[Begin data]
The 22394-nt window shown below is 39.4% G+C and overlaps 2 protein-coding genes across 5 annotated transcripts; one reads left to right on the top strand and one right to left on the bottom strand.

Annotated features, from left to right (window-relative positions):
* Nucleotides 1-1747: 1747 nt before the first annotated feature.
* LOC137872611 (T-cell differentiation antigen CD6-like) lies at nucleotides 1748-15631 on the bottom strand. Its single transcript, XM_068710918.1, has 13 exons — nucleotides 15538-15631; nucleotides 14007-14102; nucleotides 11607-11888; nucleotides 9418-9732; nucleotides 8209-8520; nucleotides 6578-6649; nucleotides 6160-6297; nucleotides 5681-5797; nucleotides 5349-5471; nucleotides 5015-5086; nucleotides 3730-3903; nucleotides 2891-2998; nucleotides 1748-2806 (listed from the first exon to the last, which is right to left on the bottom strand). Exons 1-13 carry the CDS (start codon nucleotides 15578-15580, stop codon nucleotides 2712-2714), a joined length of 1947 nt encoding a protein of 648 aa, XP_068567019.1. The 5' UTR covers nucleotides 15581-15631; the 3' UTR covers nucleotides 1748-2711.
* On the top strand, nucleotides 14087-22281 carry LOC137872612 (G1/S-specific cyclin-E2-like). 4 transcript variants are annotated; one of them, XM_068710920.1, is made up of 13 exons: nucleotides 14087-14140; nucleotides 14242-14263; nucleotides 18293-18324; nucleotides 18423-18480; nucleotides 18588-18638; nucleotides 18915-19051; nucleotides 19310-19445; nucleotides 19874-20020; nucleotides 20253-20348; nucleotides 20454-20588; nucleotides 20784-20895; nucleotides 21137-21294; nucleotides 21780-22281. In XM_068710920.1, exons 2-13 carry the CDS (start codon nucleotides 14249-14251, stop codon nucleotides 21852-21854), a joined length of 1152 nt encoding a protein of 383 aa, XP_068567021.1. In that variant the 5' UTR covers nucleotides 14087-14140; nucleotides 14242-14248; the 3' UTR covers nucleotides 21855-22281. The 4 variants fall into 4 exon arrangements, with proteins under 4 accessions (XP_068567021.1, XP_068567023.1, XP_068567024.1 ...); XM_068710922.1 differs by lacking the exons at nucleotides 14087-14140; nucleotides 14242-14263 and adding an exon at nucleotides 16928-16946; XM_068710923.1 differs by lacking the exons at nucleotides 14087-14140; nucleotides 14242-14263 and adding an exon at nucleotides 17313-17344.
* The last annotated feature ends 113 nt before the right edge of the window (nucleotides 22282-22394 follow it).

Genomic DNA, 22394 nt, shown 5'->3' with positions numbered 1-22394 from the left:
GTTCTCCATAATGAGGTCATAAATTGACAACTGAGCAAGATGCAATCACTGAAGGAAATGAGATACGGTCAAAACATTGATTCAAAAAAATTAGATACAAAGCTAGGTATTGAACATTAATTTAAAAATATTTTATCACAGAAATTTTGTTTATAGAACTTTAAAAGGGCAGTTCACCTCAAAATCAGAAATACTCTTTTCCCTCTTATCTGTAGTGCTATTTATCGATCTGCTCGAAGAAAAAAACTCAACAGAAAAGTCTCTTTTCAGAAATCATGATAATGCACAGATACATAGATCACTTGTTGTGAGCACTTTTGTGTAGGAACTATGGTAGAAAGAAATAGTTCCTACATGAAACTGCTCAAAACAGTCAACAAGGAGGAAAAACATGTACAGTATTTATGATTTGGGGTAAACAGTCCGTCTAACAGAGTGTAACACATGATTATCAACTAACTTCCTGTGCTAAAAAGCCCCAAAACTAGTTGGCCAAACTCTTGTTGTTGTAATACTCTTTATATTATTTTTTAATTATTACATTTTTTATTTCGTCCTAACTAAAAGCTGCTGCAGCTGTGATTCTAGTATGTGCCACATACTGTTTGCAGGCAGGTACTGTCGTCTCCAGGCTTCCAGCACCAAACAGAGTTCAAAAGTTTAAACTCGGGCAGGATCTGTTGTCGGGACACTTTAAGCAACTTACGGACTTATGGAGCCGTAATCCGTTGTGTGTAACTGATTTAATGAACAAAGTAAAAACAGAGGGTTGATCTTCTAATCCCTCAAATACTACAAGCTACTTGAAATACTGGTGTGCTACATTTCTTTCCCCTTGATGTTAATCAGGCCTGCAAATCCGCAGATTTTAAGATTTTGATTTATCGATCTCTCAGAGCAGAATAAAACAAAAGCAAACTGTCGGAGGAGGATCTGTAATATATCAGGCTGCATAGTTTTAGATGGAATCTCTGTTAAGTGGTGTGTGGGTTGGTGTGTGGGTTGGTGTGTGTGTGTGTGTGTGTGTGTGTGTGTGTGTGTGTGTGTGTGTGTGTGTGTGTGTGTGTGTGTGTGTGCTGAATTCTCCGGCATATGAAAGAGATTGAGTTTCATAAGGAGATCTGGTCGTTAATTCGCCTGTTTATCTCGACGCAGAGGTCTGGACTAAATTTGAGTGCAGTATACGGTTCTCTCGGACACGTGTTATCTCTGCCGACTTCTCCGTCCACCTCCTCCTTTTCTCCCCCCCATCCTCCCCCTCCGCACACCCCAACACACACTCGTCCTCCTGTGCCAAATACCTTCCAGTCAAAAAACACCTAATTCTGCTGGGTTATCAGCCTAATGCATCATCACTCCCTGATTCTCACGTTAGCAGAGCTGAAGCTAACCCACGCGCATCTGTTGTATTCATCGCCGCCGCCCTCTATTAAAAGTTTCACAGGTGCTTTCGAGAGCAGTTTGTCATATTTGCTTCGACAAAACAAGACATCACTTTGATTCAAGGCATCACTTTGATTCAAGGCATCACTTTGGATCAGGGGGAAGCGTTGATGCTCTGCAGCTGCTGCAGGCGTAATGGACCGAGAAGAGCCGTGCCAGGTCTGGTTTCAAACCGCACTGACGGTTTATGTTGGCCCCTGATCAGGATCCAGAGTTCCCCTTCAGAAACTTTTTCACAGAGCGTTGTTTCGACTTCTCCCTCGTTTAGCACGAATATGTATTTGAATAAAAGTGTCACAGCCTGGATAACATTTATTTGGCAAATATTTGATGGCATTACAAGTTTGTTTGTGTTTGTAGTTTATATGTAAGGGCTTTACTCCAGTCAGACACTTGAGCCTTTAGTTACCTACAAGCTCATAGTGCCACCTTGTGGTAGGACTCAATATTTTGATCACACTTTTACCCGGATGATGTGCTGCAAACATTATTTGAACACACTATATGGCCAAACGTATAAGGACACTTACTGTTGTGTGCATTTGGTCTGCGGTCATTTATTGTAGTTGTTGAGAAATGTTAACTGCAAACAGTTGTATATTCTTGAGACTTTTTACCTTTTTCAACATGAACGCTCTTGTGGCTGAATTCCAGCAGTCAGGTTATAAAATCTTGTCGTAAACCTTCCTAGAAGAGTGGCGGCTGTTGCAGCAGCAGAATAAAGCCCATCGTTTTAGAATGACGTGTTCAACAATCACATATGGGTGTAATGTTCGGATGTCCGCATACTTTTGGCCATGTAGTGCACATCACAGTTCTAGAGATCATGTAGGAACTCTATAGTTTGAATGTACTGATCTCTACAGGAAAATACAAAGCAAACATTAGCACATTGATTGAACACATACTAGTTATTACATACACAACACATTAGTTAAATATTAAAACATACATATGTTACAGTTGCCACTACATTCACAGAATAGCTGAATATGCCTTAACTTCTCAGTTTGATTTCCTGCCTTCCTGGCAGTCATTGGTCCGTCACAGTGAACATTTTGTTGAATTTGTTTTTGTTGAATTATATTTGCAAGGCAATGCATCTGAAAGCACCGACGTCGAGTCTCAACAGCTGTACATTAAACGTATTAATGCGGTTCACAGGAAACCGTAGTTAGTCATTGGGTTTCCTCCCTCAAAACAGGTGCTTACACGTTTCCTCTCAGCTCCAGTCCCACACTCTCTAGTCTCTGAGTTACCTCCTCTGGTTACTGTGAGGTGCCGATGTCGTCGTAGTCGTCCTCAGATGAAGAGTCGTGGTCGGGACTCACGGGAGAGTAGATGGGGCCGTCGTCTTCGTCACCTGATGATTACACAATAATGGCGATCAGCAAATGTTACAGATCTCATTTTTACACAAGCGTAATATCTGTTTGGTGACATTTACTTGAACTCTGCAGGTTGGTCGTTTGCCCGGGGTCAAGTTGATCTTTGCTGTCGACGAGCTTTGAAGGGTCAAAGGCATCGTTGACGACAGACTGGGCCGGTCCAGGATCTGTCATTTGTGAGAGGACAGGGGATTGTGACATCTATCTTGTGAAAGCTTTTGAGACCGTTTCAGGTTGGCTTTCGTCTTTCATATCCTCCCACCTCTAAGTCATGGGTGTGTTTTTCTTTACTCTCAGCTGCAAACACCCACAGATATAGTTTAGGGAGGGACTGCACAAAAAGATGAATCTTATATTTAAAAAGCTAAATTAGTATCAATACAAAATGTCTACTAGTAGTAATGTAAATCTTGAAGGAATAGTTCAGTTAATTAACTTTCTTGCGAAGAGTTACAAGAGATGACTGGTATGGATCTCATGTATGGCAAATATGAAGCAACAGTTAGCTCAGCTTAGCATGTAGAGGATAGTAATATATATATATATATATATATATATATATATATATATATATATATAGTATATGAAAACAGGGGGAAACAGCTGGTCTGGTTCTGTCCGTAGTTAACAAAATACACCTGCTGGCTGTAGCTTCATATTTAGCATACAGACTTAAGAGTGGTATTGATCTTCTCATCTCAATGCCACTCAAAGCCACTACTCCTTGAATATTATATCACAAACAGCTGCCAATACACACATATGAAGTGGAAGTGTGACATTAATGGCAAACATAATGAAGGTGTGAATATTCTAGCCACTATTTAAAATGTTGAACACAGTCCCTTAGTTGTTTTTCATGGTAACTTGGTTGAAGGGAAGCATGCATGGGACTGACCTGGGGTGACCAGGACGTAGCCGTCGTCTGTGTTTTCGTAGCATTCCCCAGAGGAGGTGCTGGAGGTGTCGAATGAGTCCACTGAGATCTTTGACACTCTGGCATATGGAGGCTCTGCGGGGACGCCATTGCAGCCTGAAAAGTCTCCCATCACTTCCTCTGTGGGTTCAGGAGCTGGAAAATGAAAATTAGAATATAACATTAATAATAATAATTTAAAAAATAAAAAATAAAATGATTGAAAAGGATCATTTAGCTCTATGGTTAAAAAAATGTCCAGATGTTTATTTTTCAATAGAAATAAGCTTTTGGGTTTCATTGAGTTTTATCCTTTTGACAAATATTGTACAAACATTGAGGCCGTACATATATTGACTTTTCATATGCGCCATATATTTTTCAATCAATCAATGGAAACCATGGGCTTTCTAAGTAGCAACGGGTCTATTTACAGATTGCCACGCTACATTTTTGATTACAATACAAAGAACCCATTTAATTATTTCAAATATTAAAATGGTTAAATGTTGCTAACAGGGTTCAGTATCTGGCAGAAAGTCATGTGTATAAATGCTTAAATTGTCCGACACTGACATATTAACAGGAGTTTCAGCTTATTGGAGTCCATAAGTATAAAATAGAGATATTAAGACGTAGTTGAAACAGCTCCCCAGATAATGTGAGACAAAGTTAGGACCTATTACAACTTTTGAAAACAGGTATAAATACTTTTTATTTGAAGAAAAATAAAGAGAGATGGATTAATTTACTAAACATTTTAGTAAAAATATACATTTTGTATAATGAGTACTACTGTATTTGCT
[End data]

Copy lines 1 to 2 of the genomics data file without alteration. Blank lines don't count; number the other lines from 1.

The 22394-nt window shown below is 39.4% G+C and overlaps 2 protein-coding genes across 5 annotated transcripts; one reads left to right on the top strand and one right to left on the bottom strand.

Annotated features, from left to right (window-relative positions):